The nerves keep their habit
of stretching thin and breaking inaudibly,
every chance they get.
And long have I failed to count
of strange persons
wandering the cramped foundations of this cranium.
At times, this inward space
is all too little
for me alone. Yet,
a constant foreboding of voices
so imminent that I can forever almost.. hear them,
fills.. fills all my space past brimming!! till
there’s no longer room for me to exist, save
to cloud the closure..
and remember just
the fullness of good
you had become.
The irony in mind,
remains the spectacle.. the sound
of your resounding laughter!
of impending inevitability.
reversible, as are
benumbing things, in wading
these shallows of unimportance.
in waking, to transpire
of impossible abstractions
on concealed sources
and conspiring possibilities..?
From Book IV
‘is’ – exists
entirely in the mind; and
would be absent in entirety
from it. And
any lingering presence
in the world outside, would
be rendered new,
and alien to memory.
of just one’s memory
the complete excision of the individual
from the existence of the other.
or repressed – would
to engender… old existence – if
mined, disinterred and wrought
as newer life..
From Book IV
I see you in waking,
in all your varied temperaments,
and past these eyes insatiable
for the frenzied meanderings
of a wounded mind.
From Book IV
The ebook version of my first book of poetry will henceforth be available for free at Smashwords:
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The Magic Man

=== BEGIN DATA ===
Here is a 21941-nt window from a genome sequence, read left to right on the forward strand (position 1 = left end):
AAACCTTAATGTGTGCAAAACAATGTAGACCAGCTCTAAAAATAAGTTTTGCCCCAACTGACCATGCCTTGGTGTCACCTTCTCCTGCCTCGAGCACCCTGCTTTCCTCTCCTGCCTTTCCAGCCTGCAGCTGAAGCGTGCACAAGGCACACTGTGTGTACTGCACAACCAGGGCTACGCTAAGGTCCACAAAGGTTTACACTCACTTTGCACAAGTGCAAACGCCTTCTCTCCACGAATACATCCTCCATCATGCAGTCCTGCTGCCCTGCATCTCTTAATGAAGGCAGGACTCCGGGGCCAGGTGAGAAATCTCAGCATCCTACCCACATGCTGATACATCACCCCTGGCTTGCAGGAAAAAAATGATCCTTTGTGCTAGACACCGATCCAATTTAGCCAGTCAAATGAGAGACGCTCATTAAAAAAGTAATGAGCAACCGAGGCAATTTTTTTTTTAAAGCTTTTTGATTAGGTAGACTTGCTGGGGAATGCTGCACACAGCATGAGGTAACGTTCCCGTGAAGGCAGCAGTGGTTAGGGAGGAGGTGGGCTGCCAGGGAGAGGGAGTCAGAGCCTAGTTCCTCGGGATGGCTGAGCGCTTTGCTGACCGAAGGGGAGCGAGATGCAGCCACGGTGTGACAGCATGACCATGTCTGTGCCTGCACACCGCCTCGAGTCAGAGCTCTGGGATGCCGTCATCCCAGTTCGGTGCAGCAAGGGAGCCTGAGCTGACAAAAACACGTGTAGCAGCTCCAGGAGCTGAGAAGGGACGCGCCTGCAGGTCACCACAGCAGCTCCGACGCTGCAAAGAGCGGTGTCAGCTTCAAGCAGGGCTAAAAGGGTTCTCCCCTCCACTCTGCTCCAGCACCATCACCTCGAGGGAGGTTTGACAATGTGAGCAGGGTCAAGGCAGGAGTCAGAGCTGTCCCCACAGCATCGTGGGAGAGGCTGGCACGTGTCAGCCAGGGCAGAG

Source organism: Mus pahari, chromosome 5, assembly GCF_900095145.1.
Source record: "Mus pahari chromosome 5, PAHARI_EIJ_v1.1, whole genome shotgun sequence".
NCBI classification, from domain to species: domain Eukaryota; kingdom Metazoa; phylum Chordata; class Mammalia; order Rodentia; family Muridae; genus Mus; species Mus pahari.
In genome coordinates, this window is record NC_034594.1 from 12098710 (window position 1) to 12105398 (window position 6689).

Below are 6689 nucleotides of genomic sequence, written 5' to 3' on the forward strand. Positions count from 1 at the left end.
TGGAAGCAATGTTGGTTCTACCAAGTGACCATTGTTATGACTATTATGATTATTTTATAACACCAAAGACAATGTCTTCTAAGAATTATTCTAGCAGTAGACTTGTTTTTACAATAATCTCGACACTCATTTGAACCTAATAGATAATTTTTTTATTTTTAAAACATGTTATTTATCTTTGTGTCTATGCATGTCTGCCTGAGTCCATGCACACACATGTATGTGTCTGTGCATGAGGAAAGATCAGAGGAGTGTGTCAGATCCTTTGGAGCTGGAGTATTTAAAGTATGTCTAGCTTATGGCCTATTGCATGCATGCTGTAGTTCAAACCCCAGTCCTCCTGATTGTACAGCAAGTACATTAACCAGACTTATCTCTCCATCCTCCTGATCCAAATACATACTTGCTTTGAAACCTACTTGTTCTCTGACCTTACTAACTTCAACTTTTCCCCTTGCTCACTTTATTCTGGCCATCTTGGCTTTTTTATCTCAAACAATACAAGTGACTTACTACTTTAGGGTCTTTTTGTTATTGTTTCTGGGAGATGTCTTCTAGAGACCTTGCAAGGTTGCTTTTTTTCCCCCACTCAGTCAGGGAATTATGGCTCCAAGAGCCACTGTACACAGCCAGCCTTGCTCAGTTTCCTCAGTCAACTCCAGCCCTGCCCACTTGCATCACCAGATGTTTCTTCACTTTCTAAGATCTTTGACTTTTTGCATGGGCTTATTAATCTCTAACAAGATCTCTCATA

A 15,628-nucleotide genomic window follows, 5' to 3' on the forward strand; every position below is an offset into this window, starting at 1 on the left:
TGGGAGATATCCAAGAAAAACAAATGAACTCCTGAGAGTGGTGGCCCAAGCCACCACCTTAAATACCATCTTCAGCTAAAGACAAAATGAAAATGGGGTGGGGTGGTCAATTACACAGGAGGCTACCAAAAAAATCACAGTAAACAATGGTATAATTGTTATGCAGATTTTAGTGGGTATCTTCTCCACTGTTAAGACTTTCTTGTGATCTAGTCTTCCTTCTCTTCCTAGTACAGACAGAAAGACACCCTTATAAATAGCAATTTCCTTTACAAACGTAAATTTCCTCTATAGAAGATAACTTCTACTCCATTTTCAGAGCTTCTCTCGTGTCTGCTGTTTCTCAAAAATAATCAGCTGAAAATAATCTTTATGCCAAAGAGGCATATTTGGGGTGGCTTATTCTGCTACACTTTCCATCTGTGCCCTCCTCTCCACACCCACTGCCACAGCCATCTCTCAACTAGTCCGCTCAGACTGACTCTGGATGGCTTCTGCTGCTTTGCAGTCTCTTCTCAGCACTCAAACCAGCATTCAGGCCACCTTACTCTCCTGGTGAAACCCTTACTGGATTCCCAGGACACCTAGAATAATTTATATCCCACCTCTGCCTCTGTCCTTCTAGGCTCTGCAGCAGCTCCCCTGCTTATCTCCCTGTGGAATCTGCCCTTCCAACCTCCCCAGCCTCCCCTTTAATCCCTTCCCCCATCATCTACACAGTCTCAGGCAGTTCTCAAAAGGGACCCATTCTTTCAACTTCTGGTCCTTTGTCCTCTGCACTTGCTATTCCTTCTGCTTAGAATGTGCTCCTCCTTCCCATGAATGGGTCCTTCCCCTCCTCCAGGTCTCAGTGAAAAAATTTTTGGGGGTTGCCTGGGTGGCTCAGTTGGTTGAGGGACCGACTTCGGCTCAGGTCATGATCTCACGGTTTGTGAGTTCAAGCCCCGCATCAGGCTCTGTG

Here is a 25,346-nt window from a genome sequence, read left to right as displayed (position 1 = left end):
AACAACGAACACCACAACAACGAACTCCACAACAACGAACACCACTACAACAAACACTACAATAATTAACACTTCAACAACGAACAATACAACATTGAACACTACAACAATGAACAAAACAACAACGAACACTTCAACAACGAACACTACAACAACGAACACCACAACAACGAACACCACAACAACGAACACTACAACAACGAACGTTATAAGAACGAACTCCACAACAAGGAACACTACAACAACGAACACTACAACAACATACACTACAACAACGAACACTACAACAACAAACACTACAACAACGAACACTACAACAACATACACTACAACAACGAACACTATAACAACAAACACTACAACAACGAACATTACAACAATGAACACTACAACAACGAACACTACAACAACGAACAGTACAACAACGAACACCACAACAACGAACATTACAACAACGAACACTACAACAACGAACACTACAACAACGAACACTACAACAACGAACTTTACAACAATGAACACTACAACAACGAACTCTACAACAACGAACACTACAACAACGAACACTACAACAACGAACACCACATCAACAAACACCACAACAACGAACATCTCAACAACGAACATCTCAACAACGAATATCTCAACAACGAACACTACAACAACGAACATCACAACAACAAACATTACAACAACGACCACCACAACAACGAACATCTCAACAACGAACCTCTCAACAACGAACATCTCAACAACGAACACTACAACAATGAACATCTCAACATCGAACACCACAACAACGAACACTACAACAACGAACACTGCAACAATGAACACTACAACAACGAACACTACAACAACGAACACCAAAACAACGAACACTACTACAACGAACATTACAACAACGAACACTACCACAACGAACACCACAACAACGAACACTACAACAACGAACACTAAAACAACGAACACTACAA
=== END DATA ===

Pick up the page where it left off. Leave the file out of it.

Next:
A parent can be a number of things to a child, but it’s rare to find a heartless parent. Their unconditional care is neither something to be taken for granted, nor feel entitled to, though most of us have always been guilty of making these mistakes. Growing up, my perception of my father was one of mixed understanding. He was considered by most to be a decentred individual who wasted his talent and potential in favor of addiction, a brilliant man of many vices and harbinger of suffering to his family. However, despite his many faults, he was to me a man of singular kindness, who tried to shield me from his own darker nature during my formative years. Upon a time when both he and I were stripped of our guardians, he took it upon himself to set aside his dreams and predispositions, and did whatever it took, within his hard-earned and meagre means, to provide me with an education. Reducing himself to a human being with fewer and fewer needs, he became a bulwark that protected and sustained me in times of dearth, uncertainty, and emotional upheaval, and largely made me the man I am today.
This book was written in the days, weeks, and months following the sudden and unexpected death of my father. The poems venture into inconsolable symptoms of loss, grief, guilt, regret, memory, madness, absurd irreversibility, chimerical conjurings, and reigning despair. You may not find much comfort here, dear reader, if you should so choose to read this book.
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Every street lamp that I pass
Beats like a fatalistic drum,
And through the spaces in the dark
Midnight shakes the memory
As a madman shakes a dead geranium.
T. S. Eliot—Rhapsody on a Windy Night